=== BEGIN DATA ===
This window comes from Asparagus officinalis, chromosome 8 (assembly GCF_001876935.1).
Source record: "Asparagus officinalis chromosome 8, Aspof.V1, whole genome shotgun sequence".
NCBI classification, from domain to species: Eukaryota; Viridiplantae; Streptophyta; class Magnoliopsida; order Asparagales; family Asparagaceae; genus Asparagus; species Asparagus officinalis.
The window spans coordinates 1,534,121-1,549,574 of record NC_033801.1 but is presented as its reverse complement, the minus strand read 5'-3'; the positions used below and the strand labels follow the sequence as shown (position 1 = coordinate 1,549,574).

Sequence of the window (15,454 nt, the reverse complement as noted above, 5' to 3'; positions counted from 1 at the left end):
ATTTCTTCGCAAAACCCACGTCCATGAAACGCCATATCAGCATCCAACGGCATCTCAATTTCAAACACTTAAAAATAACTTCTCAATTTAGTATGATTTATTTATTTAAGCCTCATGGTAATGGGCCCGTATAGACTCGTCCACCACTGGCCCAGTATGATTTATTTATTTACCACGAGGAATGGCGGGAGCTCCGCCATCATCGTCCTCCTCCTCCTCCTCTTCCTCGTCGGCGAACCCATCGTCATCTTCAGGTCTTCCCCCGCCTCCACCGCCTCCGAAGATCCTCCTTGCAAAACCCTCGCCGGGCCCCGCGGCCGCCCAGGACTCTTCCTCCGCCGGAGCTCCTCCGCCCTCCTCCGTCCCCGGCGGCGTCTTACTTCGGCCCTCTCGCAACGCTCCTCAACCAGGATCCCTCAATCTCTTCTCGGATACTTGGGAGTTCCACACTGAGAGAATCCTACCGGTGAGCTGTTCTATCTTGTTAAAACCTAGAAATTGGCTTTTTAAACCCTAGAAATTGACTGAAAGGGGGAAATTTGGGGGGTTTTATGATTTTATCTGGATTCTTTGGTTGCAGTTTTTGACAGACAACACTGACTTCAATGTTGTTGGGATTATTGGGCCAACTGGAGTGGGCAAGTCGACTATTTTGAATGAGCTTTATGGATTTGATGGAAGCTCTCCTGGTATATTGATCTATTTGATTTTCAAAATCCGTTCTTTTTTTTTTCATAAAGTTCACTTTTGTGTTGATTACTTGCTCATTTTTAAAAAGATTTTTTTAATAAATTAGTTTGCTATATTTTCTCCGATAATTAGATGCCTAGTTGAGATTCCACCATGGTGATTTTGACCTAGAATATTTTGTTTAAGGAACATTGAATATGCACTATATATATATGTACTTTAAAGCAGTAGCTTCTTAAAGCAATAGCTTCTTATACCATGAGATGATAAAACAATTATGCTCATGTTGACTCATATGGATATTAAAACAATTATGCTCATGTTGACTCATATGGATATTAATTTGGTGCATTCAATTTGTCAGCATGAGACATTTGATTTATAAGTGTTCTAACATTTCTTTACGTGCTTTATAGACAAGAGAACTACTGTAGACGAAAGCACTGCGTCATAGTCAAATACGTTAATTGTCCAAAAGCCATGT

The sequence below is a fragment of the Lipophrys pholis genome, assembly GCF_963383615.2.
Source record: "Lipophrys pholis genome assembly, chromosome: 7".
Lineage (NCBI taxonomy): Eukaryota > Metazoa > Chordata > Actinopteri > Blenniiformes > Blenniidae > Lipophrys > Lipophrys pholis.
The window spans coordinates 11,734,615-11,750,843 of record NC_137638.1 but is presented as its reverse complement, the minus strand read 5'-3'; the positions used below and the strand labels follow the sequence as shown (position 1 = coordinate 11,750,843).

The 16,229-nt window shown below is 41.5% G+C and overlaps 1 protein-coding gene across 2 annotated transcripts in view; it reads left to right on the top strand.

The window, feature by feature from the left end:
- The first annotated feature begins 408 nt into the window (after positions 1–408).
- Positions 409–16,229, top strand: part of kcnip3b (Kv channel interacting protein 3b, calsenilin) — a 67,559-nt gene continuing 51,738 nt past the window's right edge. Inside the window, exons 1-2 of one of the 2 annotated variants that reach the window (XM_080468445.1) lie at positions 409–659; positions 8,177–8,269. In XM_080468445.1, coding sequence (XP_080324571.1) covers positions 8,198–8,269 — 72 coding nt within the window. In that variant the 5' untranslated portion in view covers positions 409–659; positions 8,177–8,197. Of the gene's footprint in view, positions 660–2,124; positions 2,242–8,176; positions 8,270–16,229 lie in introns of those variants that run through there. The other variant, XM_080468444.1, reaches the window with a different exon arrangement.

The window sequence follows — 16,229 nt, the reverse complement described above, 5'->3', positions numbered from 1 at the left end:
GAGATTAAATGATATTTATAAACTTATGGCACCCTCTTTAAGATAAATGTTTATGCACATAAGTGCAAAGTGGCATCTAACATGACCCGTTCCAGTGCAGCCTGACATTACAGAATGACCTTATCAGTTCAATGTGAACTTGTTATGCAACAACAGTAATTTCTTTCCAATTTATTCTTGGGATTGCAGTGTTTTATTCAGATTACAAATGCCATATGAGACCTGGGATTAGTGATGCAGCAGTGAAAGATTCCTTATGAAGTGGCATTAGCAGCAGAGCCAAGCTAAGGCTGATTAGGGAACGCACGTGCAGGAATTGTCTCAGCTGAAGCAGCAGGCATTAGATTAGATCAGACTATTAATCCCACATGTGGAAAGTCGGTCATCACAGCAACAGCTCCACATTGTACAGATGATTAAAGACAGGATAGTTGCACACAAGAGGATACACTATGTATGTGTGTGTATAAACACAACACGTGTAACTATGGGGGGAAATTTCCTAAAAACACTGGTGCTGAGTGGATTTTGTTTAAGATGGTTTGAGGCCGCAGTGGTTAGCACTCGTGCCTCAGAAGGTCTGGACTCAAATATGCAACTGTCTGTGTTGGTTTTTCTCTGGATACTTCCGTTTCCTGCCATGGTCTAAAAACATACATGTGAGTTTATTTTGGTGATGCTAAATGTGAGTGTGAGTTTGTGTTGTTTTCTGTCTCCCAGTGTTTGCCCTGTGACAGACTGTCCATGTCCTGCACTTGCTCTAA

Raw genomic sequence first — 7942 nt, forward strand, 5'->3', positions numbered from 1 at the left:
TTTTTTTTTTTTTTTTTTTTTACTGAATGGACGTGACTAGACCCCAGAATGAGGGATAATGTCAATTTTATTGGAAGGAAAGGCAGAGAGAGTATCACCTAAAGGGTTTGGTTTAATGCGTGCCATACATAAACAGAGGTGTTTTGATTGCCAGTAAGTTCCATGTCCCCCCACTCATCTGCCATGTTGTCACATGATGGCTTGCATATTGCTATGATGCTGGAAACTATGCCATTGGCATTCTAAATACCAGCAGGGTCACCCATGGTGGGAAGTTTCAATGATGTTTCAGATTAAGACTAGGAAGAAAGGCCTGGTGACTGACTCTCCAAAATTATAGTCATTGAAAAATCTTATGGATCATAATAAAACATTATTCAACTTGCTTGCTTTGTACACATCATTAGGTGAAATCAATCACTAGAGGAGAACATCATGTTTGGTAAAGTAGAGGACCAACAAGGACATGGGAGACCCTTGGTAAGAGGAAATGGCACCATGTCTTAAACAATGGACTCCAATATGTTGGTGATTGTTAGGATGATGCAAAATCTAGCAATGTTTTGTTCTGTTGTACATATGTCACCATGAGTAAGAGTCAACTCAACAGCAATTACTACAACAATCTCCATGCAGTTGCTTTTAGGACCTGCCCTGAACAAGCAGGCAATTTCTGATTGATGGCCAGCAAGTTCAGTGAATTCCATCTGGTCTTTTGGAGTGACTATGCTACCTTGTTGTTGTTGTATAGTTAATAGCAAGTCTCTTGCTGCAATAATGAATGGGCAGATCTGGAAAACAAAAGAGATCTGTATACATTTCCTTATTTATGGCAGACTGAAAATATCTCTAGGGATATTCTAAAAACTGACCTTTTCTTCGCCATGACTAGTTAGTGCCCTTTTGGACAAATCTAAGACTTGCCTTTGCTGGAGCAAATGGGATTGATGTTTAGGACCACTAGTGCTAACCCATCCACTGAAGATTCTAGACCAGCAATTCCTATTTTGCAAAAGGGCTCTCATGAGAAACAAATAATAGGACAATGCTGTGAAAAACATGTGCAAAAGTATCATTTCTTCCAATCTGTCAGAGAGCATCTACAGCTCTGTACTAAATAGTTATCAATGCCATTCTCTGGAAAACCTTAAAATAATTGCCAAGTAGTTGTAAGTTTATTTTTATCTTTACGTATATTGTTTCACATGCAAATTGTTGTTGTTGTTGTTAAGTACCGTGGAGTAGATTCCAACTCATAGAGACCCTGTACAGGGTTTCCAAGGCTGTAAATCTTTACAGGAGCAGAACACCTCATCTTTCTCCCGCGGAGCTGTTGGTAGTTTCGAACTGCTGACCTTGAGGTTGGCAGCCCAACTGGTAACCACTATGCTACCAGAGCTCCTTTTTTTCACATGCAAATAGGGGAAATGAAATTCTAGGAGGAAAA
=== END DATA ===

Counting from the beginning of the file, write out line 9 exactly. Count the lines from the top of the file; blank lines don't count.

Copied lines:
Lineage (NCBI taxonomy): Eukaryota > Metazoa > Chordata > Actinopteri > Blenniiformes > Blenniidae > Lipophrys > Lipophrys pholis.